An award for excellence
November 19, 2007
Craig — Have you ever taken a vacation only to find your hotel room smells and the staff is rude?
A bad hotel stay can make some vacations worse than going to work.
Chances are you didn’t suffer that conundrum if you stayed in Craig’s Best Western Deer Park Inn and Suites.
Frank and Kerry Moe’s hotel on the west side of town was honored as one of the Best of the Best, an internal award given to Best Western chain hotels which receive the greatest applause from its guests.
The hotel is one of 21 out of more than 2,400 throughout the U.S. and Canada to receive the award. Hotels are ranked by complaints and compliments filed by guests to the Best Western home office through its 800 number or its Web site.
The Moe’s hotel received no complaints throughout last year.
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Deer Park’s management credits its staff.
“We were excited,” Frank said. “It’s our people that won the award, not Frank and Kerry. They’re the ones that deserve the recognition.”
An award for diligence
There are a couple things local chiropractor Dr. Carolyn Gochee, D.C., wants to do in her life.
She did one of them this October.
Gochee sat for the Sacro Occipital Research Society International advanced proficiency exam, and passed.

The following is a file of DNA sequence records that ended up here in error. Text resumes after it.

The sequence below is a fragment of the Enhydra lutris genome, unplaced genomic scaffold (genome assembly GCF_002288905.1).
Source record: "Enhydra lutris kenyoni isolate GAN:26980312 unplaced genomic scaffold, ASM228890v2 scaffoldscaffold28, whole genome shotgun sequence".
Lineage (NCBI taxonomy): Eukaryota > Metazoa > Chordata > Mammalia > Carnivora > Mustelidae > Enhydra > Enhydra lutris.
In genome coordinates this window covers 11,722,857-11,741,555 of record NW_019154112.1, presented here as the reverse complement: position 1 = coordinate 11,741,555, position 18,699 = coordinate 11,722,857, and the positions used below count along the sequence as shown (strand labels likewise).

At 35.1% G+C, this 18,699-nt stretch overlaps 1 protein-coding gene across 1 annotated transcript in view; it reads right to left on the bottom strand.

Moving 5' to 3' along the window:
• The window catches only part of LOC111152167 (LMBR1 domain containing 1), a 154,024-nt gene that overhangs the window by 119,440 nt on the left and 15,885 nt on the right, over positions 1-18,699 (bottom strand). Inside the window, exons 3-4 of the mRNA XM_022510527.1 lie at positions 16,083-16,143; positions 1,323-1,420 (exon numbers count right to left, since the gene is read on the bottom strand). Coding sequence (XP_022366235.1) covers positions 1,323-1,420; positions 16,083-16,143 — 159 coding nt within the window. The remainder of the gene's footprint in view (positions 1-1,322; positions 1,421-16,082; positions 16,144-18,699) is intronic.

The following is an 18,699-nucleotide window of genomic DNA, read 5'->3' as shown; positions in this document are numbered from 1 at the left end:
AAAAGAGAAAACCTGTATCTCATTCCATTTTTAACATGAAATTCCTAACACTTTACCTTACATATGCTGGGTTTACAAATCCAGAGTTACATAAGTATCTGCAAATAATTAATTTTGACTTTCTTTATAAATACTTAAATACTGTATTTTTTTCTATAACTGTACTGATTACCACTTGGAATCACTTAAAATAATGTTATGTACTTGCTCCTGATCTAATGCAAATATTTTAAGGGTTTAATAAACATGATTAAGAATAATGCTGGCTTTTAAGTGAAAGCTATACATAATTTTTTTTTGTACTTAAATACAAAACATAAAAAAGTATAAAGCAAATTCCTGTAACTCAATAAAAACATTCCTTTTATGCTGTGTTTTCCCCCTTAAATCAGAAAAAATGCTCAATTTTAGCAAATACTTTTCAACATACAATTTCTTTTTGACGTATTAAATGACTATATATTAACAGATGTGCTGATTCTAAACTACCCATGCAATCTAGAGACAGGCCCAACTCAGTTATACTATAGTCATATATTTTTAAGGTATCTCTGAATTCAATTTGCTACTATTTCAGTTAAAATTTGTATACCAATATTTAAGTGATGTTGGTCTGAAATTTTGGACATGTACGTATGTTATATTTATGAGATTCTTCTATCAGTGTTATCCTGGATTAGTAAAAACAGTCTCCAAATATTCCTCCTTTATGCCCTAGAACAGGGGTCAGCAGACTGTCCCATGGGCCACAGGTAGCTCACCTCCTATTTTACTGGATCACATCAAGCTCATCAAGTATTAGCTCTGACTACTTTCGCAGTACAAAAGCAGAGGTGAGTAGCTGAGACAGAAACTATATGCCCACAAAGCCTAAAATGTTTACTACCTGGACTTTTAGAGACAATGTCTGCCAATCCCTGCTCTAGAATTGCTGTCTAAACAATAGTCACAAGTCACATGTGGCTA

Physicians have to be a Research Society International Member for three years, practice for three years and take 150 hours in continuing education after their degree to be able to sit for the exam.
There are 124 chiropractors in the world that have taken that test and passed, Gochee said. She is the only person in the U.S. to do so this year.
The exam, which includes a written portion and a hands-on session, tests the chiropractor on more than adjusting the spine.
By attaining her advanced proficiency status, Gochee has demonstrated she can adjust the organs as well.
“With people that have acid reflux, I can pull the stomach down and actually fix some people’s (reflux) problem,” Gochee said. “I can help women adjust their menstrual cycle to be more regular and I can reduce some of their symptoms, like cramping and bloating.”
From here, Gochee has another goal.
In 2009, she plans to sit for Research Society International’s Certified Craniopath exam, which will show her aptitude in head adjustments.
Craniopathy is used to help alleviate certain learning disabilities and other issues such as chronic migraines.
While in chiropractic school, Gochee used some of these techniques to offset her own dyslexia, she said.
“I have dyslexia because of the way my cranial bones are locked in my head, my eyes weren’t tracking well and it affected my ability to read,” Gochee said.
She also performed some treatments on her father and had similarly positive results on his reading.
So why does Gochee, an accomplished chiropractic scholar, only work out of her Craig office?
“I try to take care of the county I live in,” she said.
Gochee can be reached out of her 595 Russell St. office or by telephone at 824-3070. People who want to find out more regarding her background or her practice can visit her Web site at http://www.drgocheesot.com.
Collin Smith can be reached at 824-7031, ext. 209, or firstname.lastname@example.org